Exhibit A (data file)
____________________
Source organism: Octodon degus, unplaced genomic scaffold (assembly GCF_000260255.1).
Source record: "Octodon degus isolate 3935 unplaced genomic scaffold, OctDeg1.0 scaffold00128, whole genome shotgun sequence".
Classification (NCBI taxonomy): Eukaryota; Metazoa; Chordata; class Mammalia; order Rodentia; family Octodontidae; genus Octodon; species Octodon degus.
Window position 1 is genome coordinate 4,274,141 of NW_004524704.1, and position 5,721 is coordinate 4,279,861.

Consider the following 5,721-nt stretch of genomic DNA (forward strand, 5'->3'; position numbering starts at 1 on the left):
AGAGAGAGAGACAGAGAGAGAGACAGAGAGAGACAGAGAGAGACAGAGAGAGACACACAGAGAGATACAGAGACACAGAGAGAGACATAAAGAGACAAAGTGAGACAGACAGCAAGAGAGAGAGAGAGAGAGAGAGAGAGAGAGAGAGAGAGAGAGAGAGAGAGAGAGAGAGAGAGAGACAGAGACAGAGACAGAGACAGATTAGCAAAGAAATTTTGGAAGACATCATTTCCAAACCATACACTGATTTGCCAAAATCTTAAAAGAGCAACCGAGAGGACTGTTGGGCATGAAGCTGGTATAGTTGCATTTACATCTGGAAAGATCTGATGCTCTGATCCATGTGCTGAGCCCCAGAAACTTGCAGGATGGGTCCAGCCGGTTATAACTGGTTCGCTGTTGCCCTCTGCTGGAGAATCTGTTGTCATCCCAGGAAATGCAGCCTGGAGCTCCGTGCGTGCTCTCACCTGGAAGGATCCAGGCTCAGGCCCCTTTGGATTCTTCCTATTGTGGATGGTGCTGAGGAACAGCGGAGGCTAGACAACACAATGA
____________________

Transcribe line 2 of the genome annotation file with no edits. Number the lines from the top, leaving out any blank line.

Source record: "Octodon degus isolate 3935 unplaced genomic scaffold, OctDeg1.0 scaffold00128, whole genome shotgun sequence".